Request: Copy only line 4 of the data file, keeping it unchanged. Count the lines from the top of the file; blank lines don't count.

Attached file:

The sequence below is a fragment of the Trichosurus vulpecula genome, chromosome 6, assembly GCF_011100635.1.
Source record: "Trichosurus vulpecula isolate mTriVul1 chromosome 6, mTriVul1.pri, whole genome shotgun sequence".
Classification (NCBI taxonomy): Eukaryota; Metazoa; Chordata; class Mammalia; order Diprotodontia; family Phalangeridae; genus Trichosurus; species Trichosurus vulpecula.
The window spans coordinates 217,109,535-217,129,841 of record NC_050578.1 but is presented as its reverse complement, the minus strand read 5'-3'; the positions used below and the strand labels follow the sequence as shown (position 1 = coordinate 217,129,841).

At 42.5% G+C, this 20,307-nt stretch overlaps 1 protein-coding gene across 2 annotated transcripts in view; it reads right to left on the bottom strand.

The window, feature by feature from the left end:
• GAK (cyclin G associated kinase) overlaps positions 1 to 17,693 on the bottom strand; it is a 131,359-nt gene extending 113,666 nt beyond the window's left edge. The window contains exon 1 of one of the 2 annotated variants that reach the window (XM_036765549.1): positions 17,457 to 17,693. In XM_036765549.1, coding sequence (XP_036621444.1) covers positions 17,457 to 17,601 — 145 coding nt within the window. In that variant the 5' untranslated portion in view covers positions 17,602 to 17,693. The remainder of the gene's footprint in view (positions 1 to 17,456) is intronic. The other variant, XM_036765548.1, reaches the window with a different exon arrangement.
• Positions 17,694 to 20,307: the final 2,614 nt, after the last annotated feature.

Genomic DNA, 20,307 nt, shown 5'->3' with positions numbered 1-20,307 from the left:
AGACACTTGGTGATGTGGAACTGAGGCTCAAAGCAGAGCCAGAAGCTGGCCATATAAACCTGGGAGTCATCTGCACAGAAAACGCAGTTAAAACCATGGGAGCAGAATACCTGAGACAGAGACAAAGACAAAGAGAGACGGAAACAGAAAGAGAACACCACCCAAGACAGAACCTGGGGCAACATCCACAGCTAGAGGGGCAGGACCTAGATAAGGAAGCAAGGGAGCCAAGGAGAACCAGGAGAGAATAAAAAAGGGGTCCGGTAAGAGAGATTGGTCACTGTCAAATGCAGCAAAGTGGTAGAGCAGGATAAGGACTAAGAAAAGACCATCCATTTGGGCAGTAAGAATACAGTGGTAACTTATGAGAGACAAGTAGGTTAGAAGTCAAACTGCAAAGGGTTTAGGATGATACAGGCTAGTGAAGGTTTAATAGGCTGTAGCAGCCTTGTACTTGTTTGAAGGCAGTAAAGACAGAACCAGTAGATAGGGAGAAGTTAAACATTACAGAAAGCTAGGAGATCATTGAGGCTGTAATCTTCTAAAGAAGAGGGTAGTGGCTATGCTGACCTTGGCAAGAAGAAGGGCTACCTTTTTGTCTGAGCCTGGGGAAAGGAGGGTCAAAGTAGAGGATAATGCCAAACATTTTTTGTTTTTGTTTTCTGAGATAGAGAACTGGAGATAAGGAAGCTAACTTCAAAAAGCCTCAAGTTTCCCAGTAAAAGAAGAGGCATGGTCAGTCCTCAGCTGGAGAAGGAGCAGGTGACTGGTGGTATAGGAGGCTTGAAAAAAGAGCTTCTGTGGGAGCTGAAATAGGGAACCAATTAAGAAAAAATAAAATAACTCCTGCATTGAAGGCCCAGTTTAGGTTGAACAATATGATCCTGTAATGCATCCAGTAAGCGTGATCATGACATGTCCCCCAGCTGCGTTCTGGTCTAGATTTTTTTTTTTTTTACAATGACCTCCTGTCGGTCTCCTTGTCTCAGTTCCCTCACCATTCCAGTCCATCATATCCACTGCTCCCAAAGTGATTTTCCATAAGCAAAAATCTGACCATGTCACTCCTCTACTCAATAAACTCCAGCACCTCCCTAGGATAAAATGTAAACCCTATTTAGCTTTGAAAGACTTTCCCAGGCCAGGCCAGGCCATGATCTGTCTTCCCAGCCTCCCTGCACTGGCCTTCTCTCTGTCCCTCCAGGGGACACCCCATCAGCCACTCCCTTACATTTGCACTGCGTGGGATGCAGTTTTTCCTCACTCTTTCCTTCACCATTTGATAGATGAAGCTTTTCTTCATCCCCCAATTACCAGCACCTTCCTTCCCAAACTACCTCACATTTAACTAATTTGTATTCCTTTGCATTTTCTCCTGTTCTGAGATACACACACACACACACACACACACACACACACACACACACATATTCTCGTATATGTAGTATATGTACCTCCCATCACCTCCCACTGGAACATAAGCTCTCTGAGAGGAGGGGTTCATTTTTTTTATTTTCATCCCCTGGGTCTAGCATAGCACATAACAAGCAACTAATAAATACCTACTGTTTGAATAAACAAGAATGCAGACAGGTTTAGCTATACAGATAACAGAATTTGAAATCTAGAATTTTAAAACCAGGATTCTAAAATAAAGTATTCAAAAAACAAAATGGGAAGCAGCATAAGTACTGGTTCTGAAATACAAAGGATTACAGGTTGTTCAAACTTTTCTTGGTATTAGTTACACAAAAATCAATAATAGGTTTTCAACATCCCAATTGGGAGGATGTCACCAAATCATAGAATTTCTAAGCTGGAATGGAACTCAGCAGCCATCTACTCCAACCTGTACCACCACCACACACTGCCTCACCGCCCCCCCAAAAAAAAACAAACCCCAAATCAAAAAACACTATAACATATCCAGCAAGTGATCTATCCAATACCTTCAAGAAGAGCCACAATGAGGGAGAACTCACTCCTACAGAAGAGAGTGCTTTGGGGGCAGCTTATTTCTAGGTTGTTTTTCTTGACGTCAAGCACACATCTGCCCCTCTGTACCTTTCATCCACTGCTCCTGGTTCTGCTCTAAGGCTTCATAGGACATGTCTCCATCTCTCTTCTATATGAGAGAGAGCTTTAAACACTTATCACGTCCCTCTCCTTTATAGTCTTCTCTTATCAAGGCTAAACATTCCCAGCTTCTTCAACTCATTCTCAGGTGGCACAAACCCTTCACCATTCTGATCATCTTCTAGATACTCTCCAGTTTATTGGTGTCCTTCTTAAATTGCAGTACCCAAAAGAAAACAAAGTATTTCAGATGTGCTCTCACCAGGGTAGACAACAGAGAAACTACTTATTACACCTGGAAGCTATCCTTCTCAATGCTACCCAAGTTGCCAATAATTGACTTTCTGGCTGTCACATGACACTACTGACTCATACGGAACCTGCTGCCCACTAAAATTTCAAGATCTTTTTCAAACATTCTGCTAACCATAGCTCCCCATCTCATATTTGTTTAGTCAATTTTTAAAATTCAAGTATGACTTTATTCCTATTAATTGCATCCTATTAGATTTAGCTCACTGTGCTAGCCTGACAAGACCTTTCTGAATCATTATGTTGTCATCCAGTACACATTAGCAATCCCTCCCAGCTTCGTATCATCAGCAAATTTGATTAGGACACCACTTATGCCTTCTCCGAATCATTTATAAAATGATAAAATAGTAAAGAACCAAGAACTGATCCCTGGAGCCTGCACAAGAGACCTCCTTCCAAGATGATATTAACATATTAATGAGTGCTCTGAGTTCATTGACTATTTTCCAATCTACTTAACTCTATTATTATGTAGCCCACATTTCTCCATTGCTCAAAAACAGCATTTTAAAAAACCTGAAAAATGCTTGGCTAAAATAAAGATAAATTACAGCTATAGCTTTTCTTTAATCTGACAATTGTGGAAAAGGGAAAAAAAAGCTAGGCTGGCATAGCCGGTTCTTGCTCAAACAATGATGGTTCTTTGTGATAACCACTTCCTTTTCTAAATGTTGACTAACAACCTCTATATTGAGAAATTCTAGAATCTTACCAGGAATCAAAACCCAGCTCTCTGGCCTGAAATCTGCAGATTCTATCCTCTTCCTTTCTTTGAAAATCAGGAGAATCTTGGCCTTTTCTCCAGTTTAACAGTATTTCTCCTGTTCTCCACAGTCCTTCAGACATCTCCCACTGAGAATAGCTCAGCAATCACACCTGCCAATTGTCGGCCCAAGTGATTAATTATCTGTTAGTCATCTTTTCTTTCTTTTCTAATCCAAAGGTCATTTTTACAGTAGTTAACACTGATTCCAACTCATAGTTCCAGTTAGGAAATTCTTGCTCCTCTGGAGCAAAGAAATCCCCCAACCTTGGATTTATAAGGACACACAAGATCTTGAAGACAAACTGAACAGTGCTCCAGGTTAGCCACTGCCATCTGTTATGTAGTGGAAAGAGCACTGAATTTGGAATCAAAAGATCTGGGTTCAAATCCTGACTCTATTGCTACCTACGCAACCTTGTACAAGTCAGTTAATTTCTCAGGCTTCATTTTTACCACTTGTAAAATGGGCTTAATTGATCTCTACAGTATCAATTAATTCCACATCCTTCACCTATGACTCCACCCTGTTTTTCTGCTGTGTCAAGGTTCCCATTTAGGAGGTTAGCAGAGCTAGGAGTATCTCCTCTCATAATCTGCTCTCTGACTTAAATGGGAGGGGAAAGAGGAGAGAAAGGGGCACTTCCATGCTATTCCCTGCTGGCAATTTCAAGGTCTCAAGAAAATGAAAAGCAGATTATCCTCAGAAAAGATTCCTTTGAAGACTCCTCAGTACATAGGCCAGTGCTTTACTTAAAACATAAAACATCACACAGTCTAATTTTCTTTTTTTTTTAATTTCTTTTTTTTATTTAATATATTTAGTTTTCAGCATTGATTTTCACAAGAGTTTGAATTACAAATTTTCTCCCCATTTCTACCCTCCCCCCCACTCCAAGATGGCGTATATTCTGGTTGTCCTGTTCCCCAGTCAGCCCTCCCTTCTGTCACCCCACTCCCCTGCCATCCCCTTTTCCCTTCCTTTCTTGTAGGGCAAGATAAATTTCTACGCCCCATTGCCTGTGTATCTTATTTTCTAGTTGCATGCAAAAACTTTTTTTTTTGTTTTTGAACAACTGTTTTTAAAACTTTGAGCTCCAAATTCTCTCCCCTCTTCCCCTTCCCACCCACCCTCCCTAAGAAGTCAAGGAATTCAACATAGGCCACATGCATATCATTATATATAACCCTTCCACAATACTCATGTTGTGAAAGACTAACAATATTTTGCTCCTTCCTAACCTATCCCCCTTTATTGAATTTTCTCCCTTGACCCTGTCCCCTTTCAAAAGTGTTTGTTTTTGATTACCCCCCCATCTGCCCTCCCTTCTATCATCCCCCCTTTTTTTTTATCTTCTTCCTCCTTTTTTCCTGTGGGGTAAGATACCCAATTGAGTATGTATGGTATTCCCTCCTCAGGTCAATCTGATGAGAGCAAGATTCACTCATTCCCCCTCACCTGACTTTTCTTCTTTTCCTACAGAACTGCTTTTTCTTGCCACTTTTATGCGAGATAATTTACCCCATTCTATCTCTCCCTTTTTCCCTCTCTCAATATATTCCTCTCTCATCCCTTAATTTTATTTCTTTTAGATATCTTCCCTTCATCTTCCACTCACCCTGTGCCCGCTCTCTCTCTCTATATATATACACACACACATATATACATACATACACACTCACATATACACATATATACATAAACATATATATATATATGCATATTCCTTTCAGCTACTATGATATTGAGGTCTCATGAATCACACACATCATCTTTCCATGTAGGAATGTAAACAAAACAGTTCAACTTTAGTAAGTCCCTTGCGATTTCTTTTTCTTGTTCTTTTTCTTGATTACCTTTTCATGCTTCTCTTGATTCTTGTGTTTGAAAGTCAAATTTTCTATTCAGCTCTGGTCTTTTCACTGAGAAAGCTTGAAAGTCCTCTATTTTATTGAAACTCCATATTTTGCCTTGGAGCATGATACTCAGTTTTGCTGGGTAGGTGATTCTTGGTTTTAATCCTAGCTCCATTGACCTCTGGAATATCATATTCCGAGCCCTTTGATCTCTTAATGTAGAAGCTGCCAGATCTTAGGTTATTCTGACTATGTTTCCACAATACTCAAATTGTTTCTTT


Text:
The window spans coordinates 217,109,535-217,129,841 of record NC_050578.1 but is presented as its reverse complement, the minus strand read 5'-3'; the positions used below and the strand labels follow the sequence as shown (position 1 = coordinate 217,129,841).